'Inhumane treatment' of behavioral health patients at Alaska hospital

Bartlett Regional Hospital, based in Juneau, Alaska, has been facing a staffing shortage that is resulting in "inhumane treatment" of behavioral health patients, according to a July 31 report from Juneau Empire.

The inadequate staffing level has left the hospital ill equipped to handle patients' violent outbursts and other problems, putting patients and staff "in harm's way," a physician and board member at the hospital told Juneau Empire.

Behavioral health patients have arrived at the hospital, and there are no qualified psychiatric staff present to provide care. As a result, these patients are left in the emergency room or general medical care area, posing the risk of hurting themselves, other patients or employees. The hospital has resorted to placing patients in small evaluation rooms with a mattress lining the floor.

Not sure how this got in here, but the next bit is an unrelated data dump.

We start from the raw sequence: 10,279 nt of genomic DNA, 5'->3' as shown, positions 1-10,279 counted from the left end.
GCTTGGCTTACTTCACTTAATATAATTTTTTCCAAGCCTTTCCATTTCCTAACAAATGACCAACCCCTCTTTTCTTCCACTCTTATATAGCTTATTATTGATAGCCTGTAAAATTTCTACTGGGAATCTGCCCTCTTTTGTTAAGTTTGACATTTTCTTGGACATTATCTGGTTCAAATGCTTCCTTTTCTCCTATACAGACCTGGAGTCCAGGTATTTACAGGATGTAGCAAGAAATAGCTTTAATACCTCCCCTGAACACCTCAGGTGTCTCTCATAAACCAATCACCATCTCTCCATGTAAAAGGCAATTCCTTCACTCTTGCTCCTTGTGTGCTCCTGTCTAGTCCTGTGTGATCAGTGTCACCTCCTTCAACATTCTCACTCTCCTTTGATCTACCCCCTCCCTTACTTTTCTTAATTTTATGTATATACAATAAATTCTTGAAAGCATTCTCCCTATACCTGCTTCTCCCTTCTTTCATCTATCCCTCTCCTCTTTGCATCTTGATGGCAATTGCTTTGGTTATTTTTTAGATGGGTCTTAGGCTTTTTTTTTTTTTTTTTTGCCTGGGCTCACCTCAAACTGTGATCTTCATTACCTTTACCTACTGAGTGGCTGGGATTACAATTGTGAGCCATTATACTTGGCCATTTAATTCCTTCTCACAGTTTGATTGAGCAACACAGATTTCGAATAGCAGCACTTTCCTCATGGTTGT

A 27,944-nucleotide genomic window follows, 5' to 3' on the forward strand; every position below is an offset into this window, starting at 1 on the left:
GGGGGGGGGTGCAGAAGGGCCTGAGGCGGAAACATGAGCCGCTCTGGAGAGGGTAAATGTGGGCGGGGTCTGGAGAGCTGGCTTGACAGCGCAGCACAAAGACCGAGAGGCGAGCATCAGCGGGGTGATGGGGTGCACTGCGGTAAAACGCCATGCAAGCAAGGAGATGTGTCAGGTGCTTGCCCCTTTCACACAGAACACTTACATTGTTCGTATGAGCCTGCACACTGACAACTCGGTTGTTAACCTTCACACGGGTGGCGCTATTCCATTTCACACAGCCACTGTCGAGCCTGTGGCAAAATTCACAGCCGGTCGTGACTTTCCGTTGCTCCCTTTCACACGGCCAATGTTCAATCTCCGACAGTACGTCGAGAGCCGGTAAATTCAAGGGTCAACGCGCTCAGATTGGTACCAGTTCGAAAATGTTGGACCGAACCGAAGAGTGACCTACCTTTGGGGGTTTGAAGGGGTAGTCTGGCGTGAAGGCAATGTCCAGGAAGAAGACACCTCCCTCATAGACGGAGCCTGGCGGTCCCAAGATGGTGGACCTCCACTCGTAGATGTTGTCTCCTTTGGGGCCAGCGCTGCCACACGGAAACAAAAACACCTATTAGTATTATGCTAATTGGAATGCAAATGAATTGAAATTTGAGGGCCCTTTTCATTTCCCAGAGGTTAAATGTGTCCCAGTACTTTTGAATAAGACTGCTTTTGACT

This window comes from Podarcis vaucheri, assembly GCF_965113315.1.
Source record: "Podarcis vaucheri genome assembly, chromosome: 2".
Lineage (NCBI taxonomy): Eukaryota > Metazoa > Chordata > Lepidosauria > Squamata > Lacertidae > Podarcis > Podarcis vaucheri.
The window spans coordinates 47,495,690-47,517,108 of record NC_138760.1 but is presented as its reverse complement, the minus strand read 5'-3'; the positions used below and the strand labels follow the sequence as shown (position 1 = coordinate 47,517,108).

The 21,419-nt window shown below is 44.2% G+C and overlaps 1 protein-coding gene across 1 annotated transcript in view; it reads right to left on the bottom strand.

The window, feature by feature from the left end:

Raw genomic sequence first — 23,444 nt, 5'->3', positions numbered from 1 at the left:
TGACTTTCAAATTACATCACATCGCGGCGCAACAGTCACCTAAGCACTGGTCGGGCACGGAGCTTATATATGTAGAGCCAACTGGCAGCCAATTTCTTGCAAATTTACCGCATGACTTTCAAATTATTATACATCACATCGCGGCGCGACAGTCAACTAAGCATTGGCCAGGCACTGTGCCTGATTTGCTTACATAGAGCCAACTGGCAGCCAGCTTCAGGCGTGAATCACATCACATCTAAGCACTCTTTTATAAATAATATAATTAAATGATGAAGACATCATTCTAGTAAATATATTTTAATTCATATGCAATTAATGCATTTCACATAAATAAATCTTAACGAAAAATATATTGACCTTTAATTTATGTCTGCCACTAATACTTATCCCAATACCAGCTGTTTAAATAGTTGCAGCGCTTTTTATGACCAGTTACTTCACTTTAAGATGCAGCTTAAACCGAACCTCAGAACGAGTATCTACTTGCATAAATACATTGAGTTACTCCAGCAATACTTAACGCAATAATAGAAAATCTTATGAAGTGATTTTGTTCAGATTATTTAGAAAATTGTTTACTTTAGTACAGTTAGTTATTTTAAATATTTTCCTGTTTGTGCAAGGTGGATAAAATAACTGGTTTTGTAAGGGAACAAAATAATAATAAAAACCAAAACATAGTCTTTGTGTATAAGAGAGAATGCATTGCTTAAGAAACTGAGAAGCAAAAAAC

The staffing crisis was a result of unmet demands, unfavorable contracts and "threats of retaliation" from management, Lindy Jones, MD, a physician at the hospital for 30 years, told Juneau Empire. Additionally, Barlett's policies regarding contract physicians has made it difficult to bring locum psychiatrists on board.

Dr. Jones wrote and presented a letter to the hospital's board, describing the high rate of crisis-level problems as "inadequate and inhumane treatment," according to the report.

"It's not something I can fix," David Keith, CEO of Bartlett Regional Hospital, said in the report. "The lack of psychiatrists, the lack of personnel, the lack of training institutions, the lack of availability, the lack of telemedicine and the lack of many, many things, makes this a huge challenge."

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